Ngai Tahu Farming has diverted 45 per cent of its farming operation’s waste from landfill to recycled products thanks to an innovative agricultural plastics recycling scheme.
The iwi farming organisation has been targeting waste reduction as part of Te Runanga o Ngai Tahu climate action plan Te Kounga Paparangi – Leading the Change for the Future. Launched last year, the plan details 88 ways to tackle climate change, build resilience, and promote sustainable business practices.
Ngai Tahu Farming environmental manager Monique Daulton says the goal of achieving sustainable business practices requires the team to go further than caring for the whenua and livestock, and they are committed to reducing their plastic waste on farm.
The company’s Canterbury operation includes 2500 ha of dairy, 1300 ha of dairy support and 1100 ha of beef and lamb finishing, and requires a large amount of dry matter to keep the thousands of sheep and cattle optimally fed.
“Annually we harvest 5 million kg of dry matter for silage. It is stored in 20 silage stacks for the dairy and dairy support farms, and 5000 bales of baleage for the sheep and beef blocks. This creates baling twine, silage wrap and pit cover waste that has traditionally gone to landfill,” Daulton says.
Ngai Tahu Farming dairy support and grazing manager George Mauger says Plasback has effectively changed the team’s mindset towards how they handle plastic waste.
“Plasback held informative workshops for our large workforce of 60 kaimahi (staff) and sharemilkers, which made us think differently about our approach. We are thrilled everyone has embraced the changes and the new waste processes have become the new normal.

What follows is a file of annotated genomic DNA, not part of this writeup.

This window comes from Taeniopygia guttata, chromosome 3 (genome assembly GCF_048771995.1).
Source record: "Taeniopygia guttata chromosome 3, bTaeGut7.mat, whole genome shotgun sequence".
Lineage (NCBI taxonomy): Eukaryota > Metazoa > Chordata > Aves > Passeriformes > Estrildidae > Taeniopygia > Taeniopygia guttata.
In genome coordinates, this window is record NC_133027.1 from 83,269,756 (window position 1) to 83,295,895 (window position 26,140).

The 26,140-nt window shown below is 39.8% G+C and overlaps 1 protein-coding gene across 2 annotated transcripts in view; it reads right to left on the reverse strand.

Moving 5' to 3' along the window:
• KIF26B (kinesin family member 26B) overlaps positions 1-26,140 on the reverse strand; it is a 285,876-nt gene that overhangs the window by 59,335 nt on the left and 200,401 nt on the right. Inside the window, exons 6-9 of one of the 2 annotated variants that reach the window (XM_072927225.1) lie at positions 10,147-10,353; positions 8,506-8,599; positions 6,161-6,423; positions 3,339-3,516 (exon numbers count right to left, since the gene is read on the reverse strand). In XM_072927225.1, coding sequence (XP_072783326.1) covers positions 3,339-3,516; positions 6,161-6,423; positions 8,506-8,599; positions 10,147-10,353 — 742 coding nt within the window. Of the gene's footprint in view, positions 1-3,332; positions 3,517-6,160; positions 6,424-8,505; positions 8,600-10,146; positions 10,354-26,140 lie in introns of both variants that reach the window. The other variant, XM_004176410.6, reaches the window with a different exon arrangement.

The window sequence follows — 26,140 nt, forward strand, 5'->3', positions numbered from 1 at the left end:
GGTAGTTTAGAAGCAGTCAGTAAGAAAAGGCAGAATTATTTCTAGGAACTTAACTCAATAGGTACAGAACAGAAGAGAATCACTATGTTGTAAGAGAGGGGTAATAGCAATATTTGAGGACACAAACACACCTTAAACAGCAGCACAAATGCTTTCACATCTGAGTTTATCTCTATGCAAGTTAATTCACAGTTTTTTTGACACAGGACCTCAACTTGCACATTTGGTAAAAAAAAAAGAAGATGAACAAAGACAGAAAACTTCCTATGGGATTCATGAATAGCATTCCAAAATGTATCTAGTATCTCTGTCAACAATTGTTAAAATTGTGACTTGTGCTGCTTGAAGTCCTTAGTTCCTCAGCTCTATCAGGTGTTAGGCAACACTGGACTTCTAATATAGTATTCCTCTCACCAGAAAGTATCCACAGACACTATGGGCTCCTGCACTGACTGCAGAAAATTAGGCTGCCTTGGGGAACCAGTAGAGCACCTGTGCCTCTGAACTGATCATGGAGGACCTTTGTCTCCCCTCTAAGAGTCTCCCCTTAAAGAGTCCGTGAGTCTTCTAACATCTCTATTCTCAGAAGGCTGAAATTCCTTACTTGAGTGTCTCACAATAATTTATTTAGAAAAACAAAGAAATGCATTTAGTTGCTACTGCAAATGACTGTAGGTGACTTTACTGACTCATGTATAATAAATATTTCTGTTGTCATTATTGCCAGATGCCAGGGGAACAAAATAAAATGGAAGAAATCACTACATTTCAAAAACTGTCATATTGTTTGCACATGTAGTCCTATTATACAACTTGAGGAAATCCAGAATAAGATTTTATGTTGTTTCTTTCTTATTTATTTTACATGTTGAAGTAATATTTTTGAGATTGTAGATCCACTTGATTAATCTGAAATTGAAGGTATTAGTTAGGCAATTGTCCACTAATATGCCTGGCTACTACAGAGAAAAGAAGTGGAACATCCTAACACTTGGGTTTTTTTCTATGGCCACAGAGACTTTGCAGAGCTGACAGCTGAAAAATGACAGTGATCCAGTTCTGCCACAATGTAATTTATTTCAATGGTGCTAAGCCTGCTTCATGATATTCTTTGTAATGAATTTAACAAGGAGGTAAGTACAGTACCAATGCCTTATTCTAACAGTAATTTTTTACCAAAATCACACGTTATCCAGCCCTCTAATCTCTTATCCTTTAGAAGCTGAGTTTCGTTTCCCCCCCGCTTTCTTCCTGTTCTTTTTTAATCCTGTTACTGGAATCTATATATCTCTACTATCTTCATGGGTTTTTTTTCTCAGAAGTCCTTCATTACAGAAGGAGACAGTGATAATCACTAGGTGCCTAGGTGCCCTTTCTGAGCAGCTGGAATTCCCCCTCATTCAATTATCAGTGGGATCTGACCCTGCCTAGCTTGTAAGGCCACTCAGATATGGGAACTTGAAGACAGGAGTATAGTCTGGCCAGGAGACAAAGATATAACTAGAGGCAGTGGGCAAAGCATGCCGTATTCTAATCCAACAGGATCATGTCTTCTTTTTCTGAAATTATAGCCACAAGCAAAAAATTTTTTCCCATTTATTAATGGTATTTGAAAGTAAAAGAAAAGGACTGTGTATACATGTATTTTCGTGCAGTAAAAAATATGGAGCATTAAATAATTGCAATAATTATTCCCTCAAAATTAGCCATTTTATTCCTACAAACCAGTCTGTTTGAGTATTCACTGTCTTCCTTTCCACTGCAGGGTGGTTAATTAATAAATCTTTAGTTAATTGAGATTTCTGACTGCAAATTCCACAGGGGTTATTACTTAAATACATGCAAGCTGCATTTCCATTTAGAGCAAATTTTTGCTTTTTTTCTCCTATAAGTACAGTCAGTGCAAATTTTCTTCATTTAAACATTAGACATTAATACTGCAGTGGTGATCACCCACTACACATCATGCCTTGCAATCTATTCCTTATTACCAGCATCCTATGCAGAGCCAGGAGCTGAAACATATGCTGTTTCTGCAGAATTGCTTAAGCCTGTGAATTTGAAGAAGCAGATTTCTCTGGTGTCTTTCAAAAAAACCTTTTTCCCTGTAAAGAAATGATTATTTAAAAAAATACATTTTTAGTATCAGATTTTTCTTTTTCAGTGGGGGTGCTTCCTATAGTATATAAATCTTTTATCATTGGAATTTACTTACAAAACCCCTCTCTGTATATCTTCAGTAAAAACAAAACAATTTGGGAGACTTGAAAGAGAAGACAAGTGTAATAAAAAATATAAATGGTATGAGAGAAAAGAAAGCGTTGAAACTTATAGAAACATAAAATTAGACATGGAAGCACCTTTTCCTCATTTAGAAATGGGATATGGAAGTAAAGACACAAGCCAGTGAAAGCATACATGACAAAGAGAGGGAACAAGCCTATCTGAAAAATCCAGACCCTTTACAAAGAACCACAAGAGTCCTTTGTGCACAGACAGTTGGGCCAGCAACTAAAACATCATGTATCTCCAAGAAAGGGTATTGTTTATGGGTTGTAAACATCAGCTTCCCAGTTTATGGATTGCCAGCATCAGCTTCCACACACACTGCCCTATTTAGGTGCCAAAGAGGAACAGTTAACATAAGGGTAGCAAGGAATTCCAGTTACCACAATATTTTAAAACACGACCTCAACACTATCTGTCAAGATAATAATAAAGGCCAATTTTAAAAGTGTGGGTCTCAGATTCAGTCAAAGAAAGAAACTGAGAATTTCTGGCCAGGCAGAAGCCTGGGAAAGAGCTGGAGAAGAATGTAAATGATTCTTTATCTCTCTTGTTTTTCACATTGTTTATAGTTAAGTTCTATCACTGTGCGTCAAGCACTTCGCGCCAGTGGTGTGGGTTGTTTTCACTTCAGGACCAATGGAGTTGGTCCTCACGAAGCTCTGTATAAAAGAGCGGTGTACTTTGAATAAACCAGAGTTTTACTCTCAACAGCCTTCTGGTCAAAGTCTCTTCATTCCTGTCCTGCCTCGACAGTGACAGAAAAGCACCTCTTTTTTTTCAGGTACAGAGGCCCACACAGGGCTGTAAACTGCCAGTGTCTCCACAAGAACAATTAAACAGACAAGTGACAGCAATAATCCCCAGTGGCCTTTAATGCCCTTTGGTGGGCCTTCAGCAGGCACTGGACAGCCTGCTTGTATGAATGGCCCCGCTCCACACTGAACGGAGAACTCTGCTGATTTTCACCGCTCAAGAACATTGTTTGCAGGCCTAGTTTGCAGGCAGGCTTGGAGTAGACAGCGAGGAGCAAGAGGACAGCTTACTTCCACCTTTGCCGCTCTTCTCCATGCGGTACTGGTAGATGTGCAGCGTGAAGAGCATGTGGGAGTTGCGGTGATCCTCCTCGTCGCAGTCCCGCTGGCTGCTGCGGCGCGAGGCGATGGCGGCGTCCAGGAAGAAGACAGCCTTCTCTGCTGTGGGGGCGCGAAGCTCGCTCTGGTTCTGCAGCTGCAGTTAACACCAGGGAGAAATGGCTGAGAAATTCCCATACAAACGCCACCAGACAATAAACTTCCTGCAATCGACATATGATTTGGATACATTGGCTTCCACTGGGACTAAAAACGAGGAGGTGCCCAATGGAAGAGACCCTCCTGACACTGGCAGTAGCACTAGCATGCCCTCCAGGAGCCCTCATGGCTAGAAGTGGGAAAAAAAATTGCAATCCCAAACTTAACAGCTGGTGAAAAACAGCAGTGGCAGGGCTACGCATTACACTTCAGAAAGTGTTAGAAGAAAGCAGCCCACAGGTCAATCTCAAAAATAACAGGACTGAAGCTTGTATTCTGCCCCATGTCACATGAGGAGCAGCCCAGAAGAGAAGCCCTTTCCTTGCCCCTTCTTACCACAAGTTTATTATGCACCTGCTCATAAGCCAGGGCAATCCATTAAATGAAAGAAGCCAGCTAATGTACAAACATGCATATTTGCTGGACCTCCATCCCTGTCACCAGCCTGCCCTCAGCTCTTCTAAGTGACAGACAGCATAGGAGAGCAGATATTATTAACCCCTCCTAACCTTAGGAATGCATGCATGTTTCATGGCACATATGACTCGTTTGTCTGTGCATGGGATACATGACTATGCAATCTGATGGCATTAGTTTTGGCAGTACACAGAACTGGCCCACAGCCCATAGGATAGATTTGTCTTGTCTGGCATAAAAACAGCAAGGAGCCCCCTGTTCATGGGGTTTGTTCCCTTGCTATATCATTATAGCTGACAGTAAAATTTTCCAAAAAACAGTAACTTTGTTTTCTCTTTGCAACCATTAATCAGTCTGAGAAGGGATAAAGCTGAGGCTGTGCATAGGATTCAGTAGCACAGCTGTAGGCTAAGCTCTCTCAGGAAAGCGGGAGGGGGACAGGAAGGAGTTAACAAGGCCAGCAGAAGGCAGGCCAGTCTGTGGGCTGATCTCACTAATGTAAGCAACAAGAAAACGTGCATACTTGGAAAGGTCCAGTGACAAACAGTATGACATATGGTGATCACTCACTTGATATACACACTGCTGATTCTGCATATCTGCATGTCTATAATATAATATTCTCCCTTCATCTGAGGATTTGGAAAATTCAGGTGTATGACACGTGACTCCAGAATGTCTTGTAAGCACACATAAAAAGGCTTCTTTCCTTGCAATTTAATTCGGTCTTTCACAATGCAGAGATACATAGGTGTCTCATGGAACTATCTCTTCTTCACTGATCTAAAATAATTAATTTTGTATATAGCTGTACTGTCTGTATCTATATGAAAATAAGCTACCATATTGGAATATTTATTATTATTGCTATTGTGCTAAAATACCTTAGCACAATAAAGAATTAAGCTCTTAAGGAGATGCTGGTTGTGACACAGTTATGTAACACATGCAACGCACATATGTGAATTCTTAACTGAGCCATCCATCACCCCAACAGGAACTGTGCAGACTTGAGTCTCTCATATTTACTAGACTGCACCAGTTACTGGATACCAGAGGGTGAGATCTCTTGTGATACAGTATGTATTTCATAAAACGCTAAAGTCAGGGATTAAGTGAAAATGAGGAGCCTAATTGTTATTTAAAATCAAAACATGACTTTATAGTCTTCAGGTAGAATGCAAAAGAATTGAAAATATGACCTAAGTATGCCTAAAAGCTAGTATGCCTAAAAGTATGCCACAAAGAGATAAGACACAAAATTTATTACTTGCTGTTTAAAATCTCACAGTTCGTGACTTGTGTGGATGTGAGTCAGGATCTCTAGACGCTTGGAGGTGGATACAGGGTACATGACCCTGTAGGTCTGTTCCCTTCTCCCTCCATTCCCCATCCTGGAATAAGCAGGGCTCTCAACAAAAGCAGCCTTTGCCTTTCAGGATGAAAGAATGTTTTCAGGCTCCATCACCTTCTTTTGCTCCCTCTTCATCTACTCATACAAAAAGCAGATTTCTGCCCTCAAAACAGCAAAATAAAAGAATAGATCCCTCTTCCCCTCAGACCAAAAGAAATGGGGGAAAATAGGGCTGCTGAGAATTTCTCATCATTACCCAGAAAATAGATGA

“Recycling wherever possible to minimise our waste aligns well with the team’s kaitiakitanga (stewardship) values. No one wants to be dumping plastic into landfill when there are better solutions out there,” he says.
Plasback commercial manager Neal Shaw says although recycling plastic farm waste does take a little more time, the positive outcomes are worth the extra effort.
“While waste silage wrap must be cleaned, shredded, and dried before it is recycled into plastic pellets to make new products, we make this process as painless as possible.
“We provide our customers with large bins and then teach everyone how to use them effectively to separate their plastic into different waste streams, it’s a lot easier than people think.”
Demonstrating that it is possible for farming operations of all sizes to implement positive change, Ngai Tahu Farming now sends Plasback 150 to 180 bags of plastic annually.
This amounts to 30-36 tonnes of plastic that is no longer going to landfill each year.